ECC Requirements - Disputes regarding Electrical Compliance Certificates


An Electrical Compliance Certificate (ECC) is a certificate which certifies that the electrical installation in your home is safe and complies with the minimum standards set in legislation. Every homeowner must have a valid ECC in respect of the electrical installation.


The seller’s obligation to deliver an electrical compliance certificate arises from two sources. The first is the sale agreement and the second is the Electrical Installation Regulations, which regulations were published in May 2009 pursuant to the provisions of the Occupations Health and Safety Act (OHSA).


Most standard property sale agreements will have a clause that states the seller must obtain an ECC when the property is sold. When the seller delivers an ECC issued by a suitably qualified electrician, this ECC is prima facie valid. In other words, the ECC is assumed valid until invalidated by a competent authority.


In terms of the regulations the owner of a property may not allow a change of ownership if the ECC is older than two years. The ECC must be in the format as set out in the new regulation and must be accompanied by a test report. If any renovations or alterations have been done after the ECC was initially issued, a new certificate must be issued, alternatively a new certificate must be issued for that part of the property where the work was done (even during the two year validity period).


If a purchaser experiences any problems with regards to the electrical installation on a property after registration of transfer, there are a number of remedies that can be followed.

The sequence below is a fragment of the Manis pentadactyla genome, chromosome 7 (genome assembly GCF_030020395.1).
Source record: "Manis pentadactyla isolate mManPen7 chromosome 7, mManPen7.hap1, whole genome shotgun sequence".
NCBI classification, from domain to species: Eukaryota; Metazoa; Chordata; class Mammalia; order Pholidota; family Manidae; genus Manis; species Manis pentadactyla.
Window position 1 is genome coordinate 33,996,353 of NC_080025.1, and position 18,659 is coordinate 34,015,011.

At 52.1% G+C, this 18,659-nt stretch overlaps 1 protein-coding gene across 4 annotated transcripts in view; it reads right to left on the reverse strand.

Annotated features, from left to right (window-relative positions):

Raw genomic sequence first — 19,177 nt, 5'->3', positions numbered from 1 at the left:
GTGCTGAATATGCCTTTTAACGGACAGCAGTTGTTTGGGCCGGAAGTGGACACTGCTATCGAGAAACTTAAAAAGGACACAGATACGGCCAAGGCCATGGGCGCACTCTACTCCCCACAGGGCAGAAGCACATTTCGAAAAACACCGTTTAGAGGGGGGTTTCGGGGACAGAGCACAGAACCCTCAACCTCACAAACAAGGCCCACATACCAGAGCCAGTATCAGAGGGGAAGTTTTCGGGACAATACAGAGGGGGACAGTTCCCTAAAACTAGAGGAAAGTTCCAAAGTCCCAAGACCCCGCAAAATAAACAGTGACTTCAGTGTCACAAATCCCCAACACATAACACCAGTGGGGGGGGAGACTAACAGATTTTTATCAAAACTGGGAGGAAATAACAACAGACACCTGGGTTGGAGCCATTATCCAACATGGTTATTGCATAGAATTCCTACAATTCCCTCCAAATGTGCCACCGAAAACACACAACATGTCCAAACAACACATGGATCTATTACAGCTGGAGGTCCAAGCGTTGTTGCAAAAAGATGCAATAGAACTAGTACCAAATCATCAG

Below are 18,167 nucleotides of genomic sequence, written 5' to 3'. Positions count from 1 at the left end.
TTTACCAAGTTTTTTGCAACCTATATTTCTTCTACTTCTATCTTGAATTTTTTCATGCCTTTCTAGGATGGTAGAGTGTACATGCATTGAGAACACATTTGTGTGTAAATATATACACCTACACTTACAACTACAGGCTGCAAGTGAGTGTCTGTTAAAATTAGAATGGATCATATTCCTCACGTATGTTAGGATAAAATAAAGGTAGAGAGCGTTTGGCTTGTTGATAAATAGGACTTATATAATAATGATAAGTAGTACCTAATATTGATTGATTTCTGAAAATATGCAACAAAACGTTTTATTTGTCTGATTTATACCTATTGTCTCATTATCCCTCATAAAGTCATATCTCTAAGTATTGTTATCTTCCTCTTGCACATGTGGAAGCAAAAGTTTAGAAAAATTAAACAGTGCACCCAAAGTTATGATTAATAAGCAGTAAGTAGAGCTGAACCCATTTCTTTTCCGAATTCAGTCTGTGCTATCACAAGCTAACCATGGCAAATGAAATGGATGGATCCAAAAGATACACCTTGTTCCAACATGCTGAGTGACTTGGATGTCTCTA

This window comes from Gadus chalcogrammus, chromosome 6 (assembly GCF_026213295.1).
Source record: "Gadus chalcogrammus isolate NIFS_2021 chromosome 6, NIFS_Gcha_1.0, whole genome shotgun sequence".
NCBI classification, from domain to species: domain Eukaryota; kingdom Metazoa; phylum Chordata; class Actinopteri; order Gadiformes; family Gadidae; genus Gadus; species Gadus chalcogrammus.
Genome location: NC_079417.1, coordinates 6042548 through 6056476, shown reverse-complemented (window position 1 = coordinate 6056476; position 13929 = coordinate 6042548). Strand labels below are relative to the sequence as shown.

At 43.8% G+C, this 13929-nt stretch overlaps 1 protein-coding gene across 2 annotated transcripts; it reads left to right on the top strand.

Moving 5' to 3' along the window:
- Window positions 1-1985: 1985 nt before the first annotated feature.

What is suggested below is in addition to the purchaser’s right to approach an independent attorney / advisor for advice. In all instances it is suggested that the purchaser act as quickly as possible after discovering / experiencing the faults in the electrical system. A delay in acting to enforce the purchaser’s rights could prejudice the purchaser’s prospects of success. Purchasers should not make any alterations to the electrical system or renovate until the dispute is resolved.


The purchaser can contact the electrician who issued the original certificate in order to look over any issues that have arisen. It is suggested that this be done in conjunction with the seller and the transferring attorney inasmuch as the electrician was originally instructed by the seller.


The purchaser can contact an independent electrician to issue a report on the faults being experienced. This report can be passed on to the seller directly or through the transferring attorney with a view to an amicable resolution. The costs of such independent assessment will be for the account of the purchaser.


The purchaser’s ultimate remedy is to refer the matter to an Approved Inspection Authority (“AIA”) appointed by the Department of Labour. The AIA will on request and for a fee, of approximately R2000.00, payable by the purchaser, visit the premises and inspect the electrical installation and determine the extent to which there is non-compliance with the regulations. A report is issued after inspection to indicate the installation as being compliant or non-compliant.

The report is forwarded to the electrician who issued the certificate and the electrician is provided an opportunity to remedy the non-compliance and issue a new ECC. The AIA will repeat their inspection and confirm whether the installation is compliant. The re-inspection will also attract a fee of approximately R2000.00. If the matter is not resolved, same can be referred to the Department of Labour who may issue a probation notice to the electrician. If after the non-compliance notice is issued, the seller fails to deliver a compliant ECC to the purchaser, he remains liable and in breach of his obligations set out in the OHSA.

Source: Louis Kruger, Candidate Attorney and Marius van Rensburg, Partner

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